Although an equipment manufacturer's recommendations provide a good starting point for developing preventive maintenance practices, sampling intervals can easily vary. Criticality to production is the most important factor in determining which units or components you test and how often.
Extreme operating conditions also are important sampling considerations. Dirt, system debris and water tend to separate from the oil when system temperatures cool. Representative samples require sampling be done while the system is operating or immediately after shutdown.
Timing is critical
Trend analysis works best when sampling intervals are consistent and samples are shipped immediately. Maintenance personnel responsible for sampling should be well trained — and re-trained when necessary — on the appropriate sampling point(s), frequency and designated method for each piece of equipment being tested. For proper trend analysis, hydraulics, gear systems and pumps should be sampled quarterly at minimum.
Take samples from either a vacuum pump through the fill port or from a permanently installed petcock. Be sure to flush at least five times the volume of any dead space before catching the sample. If a drain plug is the only way to catch a sample, be sure to allow five times the volume of the sample container to flow before catching the sample. Use a separate container to collect the forerunning oil to avoid contaminating the clean sample container.
Know the equipment, share the knowledge
Accurate, thorough and complete fluid and equipment information allows for better, in-depth analysis and increases the value of a data analyst's comments and recommendations. Give your laboratory the most current, accurate equipment identification information, including make, model, application, filter types and micron ratings, sump capacity, operating hours on both the unit and the fluid and whether the fluid has been changed. Consult every resource available to you; procurement records, inventory databases and OEM service manuals are good places to start. After the laboratory has the information, request a copy to verify the accuracy and promptly communicate any needed changes.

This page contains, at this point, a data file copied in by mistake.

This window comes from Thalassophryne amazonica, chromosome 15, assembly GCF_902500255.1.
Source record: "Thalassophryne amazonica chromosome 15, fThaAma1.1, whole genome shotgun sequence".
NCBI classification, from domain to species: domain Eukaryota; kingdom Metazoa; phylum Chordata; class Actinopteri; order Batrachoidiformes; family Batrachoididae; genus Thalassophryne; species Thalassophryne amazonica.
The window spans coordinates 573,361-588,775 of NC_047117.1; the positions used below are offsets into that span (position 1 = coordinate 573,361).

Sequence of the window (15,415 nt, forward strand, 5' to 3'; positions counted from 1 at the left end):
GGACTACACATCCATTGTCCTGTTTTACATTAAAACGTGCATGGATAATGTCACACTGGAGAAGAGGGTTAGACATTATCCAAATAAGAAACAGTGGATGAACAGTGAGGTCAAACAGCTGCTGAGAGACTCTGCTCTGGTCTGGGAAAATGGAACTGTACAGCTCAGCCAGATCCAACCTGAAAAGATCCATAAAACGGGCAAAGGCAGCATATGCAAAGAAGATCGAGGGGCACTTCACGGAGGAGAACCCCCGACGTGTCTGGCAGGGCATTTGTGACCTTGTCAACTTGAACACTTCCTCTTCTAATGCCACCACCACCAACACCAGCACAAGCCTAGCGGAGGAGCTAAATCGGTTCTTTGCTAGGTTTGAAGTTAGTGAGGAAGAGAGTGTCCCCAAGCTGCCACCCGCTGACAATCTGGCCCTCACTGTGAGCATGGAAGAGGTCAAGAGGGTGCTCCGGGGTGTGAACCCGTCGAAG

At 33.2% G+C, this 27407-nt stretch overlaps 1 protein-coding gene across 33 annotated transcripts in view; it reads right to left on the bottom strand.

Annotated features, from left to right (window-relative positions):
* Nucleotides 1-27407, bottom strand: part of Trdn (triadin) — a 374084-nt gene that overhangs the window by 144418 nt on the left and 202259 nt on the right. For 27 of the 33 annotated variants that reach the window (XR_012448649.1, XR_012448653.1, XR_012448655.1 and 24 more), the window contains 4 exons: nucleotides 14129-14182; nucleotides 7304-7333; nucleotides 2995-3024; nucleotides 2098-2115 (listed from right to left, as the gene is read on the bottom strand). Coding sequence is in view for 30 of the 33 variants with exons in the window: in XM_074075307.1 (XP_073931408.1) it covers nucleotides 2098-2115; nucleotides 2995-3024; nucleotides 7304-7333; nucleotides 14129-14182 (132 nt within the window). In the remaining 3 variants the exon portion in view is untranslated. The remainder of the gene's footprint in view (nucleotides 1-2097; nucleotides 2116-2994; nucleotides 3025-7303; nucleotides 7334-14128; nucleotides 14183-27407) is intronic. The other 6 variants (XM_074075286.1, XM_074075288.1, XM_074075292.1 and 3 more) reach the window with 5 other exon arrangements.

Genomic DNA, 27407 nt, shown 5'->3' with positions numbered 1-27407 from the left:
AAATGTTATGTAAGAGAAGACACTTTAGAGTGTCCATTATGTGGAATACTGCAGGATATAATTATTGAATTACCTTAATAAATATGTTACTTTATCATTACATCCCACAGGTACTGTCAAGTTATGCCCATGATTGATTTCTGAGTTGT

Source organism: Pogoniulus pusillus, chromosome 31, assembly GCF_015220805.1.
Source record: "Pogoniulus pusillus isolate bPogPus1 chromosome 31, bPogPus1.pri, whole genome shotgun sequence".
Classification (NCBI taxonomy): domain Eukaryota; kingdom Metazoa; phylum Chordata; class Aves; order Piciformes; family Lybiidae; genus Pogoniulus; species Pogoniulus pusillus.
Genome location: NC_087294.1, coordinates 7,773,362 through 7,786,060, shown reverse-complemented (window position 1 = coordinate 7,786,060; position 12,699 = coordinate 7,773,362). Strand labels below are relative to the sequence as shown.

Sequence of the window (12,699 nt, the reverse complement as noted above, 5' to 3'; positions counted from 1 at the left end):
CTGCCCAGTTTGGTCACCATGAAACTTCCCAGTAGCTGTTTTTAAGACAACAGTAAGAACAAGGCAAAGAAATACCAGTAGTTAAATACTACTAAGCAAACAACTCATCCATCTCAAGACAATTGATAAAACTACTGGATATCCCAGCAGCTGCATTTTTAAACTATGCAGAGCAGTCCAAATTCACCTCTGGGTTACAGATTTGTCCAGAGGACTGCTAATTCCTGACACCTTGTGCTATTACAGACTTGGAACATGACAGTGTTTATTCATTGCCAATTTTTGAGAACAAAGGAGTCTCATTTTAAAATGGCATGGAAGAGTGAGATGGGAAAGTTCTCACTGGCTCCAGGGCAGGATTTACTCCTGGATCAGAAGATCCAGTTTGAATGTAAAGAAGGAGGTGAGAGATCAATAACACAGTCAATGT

Every laboratory's system for managing sample information is unique, but all of them rely on the information you submit with the sample to set alarm and severity limits. Missing or inaccurate information limits data interpretation.
Take an active role in minimizing sample turnaround time. Don't let unidentified bottlenecks in turnaround time degrade the value of fluid analysis results and recommendations. Ensure sample label information is accurate and complete. Clearly identify any special instructions.
Use a trackable mail service for sending samples to the laboratory but demand to receive your results electronically. Understand that laboratory turnaround time begins when the sample is received and ends when results have been sent to the user. Therefore, 24-hour turnaround means it takes 24 hours from receipt of the sample by the laboratory to log it, test it, analyze the results and send a report.